Rethinking the survey course (Peninsular Spanish Literature 1100-1600)

The survey course of literature was originally designed to give students an introduction to the major authors, genres, and works of a given time period. It is a performance of literary history. The idea is for students to have a general familiarity with a national canon before they progress to the higher-level courses that specialize and go in depth into the study of a more specific time period, artistic movement, genre, author, or work.

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This makes sense if you approach the study of literature as literary history. But the recent social science and cultural studies turn in literary studies has created different expectations and habits of thought among students and professors alike. Some are beginning to find the traditional survey course out of step with expectations and current practice.

In a recent discussion with some students in my survey course on Peninsular Spanish literature (1100-1600), I found that very few of them thought that a Spanish major was essentially (as I had always imagined it) an English major, but in Spanish. That is, they did not feel that the purpose of the Spanish major is to learn the literary history of Spain and Latin America, and to learn about the formal aspects and critical approaches to the literary critical study of poetry, fiction, drama, and film. In short, they didn’t care about literary history; they wanted to ‘learn Spanish.’ One stubborn student admitted that he liked to read books and write essays about them. But the rest saw it differently.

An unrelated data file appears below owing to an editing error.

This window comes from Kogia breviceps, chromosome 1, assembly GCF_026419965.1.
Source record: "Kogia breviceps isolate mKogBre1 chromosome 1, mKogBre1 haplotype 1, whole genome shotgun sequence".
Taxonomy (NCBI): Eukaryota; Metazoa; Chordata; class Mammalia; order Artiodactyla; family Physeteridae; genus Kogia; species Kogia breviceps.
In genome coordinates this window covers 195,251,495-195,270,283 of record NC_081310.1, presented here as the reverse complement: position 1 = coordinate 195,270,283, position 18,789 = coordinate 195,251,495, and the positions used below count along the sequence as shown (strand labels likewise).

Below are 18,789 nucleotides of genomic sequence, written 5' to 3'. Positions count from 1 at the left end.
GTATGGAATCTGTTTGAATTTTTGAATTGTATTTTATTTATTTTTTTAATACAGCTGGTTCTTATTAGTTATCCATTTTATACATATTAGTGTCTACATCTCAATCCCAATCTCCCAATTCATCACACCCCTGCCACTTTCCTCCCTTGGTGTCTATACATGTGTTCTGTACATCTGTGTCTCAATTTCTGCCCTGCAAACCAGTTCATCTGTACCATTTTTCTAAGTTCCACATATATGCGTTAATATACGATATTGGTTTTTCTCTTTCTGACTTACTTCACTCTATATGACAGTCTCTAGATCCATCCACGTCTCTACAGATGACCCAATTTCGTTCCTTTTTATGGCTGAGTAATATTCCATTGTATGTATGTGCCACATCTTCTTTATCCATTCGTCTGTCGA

I am always tinkering with my survey course. I teach it at least twice a year, so I have lots of opportunities to swap readings out, fine-tune the written assignments, and update my lecture notes and activities. In light of this recent discussion with my students, I decided on a more radical overhaul this time around.

Fond memories of 3rd-year Spanish

Many students in survey courses of Spanish and Latin American literature (in US universities) are language learners who are in their third or perhaps fourth year of study. They are not anywhere near as proficient in Spanish as the average English major is in English. It makes sense that the survey courses they take would not simply be a Spanish-language version of a survey of English literature. Many third-year language textbooks rubricate readings thematically, opening the unit with a general discussion of the theme (migration, women’s rights, pollution, family structure, etc) then progressing to a related reading with activities and written assignments designed to reinforce student’s understanding of the theme and their command of key vocabulary.

I adopted this approach in structuring my survey courses. I maintain a chronological structure that begins in the eleventh century and ends in the seventeenth. The main difference is in the presentation of the texts. The syllabus introduces each reading with a ‘big question,’ designed to point up the broader social, religious, or political significance of the text. In formulating the questions, I asked myself “what is interesting about this text?” (Not “how have literary historians explained the significance of this text” or “why is this text important for the development of Spanish literature?”).

What's interesting about this text?